U.S. diplomat William Perry has a policy of “cautious realism” regarding North Korea, and South Korean President Kim Dae Jung is identified with his positive “sunshine policy” vis-a-vis Pyongyang. It would be generous and accurate to characterize Japan’s policy toward the North Korean regime of Kim Jong Il as “darkness at noon.”

While North Korea’s Ri Myun Hoon, the tallest baskeball player (235 cm) ever seen, was taking part in friendly “reunification” matches in Seoul last weekend, U.S. diplomats were looking for ways to invite North Korean counterparts to Washington D.C.

At about the same time, Japanese Foreign Minister Yohei Kono was saying that proceeding with food aid to North Korea — where at least 220,000 have starved since the mid-1990s — was premature. Thus Tokyo put on hold an agreement between the two nations’ Red Cross societies that had been signed five days earlier.

“It is necessary for us to comprehensively analyze North Korean reaction to the humanitarian issues Japan has presented, including the abduction of Japanese,” Kono told a news conference after a Cabinet meeting.

Another meeting between the two governments on setting a framework for normalization talks was held at the same time as the Red Cross meetings.

Japanese delegates at the Red Cross meeting agreed to urge the government to resume food aid to North Korea “as quickly as possible from a humanitarian viewpoint.”

The North Korean side promised to request a “full-scale search” for missing Japanese whom Tokyo believes were abducted by Pyongyang. In Japan’s “food diplomacy policy” handbook, the issue pivots on whether the Japanese in question were “abducted” or “missing.”

The question that must be asked is why has Japan been so persistently tough over the last 50 years toward North Korea? Among all the nations in the world, why is North Korea singled out for this abrasive treatment?

Some say the answers are wrapped up in emotional fallout from Tokyo’s colonial control of Korea, frictions within the Korean minority in Japan, a Liberal Democratic Party mind-set that includes going a step beyond U.S. policy and a desire to show up lingering socialist political sentiments in Japanese society.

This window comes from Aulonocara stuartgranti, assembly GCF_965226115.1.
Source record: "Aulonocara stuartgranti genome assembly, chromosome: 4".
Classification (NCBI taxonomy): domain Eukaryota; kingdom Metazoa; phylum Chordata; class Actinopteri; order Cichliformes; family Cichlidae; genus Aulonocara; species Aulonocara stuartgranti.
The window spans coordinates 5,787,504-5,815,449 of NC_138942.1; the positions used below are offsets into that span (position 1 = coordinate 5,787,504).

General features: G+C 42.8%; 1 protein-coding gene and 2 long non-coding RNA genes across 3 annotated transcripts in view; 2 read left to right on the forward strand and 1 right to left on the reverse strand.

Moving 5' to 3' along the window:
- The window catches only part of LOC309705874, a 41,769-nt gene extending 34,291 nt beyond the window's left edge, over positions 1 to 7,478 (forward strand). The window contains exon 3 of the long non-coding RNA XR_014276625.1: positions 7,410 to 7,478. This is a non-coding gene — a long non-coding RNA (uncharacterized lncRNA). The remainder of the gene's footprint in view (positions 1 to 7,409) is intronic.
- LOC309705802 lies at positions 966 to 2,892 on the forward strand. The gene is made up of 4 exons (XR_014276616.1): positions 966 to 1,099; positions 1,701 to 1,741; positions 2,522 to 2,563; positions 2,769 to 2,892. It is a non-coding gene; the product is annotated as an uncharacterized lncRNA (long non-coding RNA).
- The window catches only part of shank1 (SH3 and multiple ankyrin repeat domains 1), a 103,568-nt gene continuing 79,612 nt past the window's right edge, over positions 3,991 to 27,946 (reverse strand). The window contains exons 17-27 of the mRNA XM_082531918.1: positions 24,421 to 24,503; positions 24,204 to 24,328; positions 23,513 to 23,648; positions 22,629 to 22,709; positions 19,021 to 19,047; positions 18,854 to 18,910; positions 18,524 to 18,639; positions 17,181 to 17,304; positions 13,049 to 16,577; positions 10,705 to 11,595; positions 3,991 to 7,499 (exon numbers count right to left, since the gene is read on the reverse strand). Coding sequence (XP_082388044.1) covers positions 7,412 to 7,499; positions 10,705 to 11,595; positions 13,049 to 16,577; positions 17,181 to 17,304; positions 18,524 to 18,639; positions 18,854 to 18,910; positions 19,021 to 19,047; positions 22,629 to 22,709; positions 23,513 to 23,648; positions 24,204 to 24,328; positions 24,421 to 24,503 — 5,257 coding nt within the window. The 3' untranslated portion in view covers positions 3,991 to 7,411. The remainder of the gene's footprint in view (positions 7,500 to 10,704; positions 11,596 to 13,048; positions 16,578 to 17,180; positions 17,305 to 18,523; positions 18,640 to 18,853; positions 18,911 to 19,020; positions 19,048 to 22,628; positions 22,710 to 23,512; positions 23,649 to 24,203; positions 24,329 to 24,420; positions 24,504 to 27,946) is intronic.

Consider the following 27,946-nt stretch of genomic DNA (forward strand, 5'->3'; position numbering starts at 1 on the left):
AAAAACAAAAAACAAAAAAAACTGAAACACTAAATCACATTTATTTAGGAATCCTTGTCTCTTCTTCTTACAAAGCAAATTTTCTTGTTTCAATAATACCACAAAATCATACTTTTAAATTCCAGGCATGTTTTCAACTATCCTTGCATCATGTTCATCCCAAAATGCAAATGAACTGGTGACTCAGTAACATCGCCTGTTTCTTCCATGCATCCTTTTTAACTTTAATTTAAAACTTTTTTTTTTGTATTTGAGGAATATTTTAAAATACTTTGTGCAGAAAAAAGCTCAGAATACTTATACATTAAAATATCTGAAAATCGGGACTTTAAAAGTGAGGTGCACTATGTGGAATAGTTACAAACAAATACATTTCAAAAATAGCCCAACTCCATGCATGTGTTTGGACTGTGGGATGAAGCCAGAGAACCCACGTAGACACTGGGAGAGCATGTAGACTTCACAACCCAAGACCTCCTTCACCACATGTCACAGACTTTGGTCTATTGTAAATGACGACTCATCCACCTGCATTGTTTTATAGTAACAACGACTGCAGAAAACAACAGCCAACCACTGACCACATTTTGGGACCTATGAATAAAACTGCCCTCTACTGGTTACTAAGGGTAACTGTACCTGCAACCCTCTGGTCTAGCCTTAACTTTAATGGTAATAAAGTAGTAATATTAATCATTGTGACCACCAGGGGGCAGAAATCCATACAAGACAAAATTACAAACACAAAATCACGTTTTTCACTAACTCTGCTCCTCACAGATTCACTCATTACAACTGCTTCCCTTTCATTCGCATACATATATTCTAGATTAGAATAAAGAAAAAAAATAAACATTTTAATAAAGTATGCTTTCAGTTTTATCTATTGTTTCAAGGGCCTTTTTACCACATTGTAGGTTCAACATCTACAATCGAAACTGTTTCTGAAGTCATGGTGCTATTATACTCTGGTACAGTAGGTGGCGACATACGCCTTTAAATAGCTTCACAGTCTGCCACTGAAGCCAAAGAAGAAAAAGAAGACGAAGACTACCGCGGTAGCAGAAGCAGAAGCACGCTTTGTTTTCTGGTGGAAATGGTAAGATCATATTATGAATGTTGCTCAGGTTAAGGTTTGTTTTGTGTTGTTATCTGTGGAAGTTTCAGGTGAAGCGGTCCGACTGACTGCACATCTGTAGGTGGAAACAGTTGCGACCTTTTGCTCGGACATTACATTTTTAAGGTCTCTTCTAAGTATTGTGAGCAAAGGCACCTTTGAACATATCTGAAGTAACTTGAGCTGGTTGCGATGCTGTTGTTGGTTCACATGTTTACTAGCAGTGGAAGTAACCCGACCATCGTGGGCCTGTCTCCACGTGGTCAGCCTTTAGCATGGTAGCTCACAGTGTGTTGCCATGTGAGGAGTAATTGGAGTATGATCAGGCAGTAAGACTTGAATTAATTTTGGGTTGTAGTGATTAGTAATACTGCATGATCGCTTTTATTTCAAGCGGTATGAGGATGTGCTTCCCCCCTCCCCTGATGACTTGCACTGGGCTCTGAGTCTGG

Everyone knows that North Korea deserves extra scrutiny. But it is beginning to look as though some LDP elements are exerting a proprietary influence on Korean matters. Over the horizon, we can see the same stirrings of some Japanese politicians toward the future of Taiwan, another former colony. Some say it is a good thing; at least they are showing some interest in foreign affairs.

I’m the last person to be accused of lobbying for North Korea, but give me a break: Japan has diplomatic relations with 189 nations in the world. North Korea has been excluded from the list for 50 years, and only now are serious talks toward normalization taking place.

The Perry report is the work of a superior intellect. He has raised the “carrot and stick” strategy to a new level of respectability. The sunshine policy, given its origins, is remarkably optimistic. Both approaches are more imaginative and sophisticated than Japan’s crude “food diplomacy.”

It is evident that much of the political foot-dragging on the Korean issue comes from Tokyo, as well as from Washington, Seoul and Pyongyang.

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